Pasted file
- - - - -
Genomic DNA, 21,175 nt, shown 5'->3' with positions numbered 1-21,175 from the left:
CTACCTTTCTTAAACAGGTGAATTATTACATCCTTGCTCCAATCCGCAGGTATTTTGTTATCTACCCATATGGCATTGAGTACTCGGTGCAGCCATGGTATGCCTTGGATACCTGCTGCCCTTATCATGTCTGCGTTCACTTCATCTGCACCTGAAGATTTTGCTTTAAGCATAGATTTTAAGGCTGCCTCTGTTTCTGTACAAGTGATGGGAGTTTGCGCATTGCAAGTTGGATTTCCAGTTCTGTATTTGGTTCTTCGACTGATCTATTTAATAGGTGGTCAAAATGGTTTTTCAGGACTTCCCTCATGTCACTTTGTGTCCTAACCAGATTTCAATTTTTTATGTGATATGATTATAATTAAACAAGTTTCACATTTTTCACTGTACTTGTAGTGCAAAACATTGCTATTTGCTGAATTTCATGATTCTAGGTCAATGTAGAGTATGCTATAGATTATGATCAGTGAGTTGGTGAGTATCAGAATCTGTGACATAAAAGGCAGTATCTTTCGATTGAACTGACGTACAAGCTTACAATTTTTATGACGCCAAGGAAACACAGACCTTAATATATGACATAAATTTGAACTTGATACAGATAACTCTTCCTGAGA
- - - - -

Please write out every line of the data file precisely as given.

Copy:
Genomic DNA, 21,175 nt, shown 5'->3' with positions numbered 1-21,175 from the left:
CTACCTTTCTTAAACAGGTGAATTATTACATCCTTGCTCCAATCCGCAGGTATTTTGTTATCTACCCATATGGCATTGAGTACTCGGTGCAGCCATGGTATGCCTTGGATACCTGCTGCCCTTATCATGTCTGCGTTCACTTCATCTGCACCTGAAGATTTTGCTTTAAGCATAGATTTTAAGGCTGCCTCTGTTTCTGTACAAGTGATGGGAGTTTGCGCATTGCAAGTTGGATTTCCAGTTCTGTATTTGGTTCTTCGACTGATCTATTTAATAGGTGGTCAAAATGGTTTTTCAGGACTTCCCTCATGTCACTTTGTGTCCTAACCAGATTTCAATTTTTTATGTGATATGATTATAATTAAACAAGTTTCACATTTTTCACTGTACTTGTAGTGCAAAACATTGCTATTTGCTGAATTTCATGATTCTAGGTCAATGTAGAGTATGCTATAGATTATGATCAGTGAGTTGGTGAGTATCAGAATCTGTGACATAAAAGGCAGTATCTTTCGATTGAACTGACGTACAAGCTTACAATTTTTATGACGCCAAGGAAACACAGACCTTAATATATGACATAAATTTGAACTTGATACAGATAACTCTTCCTGAGA